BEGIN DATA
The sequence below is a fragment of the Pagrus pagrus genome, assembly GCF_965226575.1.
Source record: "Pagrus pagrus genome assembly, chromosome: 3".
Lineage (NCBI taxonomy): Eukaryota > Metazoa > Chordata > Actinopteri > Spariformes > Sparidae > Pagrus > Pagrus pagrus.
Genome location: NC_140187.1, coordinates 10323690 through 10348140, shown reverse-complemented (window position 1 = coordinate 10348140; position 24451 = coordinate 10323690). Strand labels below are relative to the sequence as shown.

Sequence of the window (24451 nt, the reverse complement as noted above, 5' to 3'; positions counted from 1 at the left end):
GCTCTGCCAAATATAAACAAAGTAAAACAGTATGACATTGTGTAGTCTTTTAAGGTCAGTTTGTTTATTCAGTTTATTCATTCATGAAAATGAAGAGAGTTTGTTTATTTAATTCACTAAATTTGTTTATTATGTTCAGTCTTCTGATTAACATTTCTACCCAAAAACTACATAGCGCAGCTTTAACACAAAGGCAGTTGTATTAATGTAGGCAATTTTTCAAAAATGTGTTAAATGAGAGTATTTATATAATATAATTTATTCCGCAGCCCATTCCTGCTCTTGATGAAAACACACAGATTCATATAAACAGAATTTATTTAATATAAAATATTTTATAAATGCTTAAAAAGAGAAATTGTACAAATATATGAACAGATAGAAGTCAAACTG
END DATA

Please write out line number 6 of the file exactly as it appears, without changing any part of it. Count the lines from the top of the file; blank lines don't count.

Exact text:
GCTCTGCCAAATATAAACAAAGTAAAACAGTATGACATTGTGTAGTCTTTTAAGGTCAGTTTGTTTATTCAGTTTATTCATTCATGAAAATGAAGAGAGTTTGTTTATTTAATTCACTAAATTTGTTTATTATGTTCAGTCTTCTGATTAACATTTCTACCCAAAAACTACATAGCGCAGCTTTAACACAAAGGCAGTTGTATTAATGTAGGCAATTTTTCAAAAATGTGTTAAATGAGAGTATTTATATAATATAATTTATTCCGCAGCCCATTCCTGCTCTTGATGAAAACACACAGATTCATATAAACAGAATTTATTTAATATAAAATATTTTATAAATGCTTAAAAAGAGAAATTGTACAAATATATGAACAGATAGAAGTCAAACTG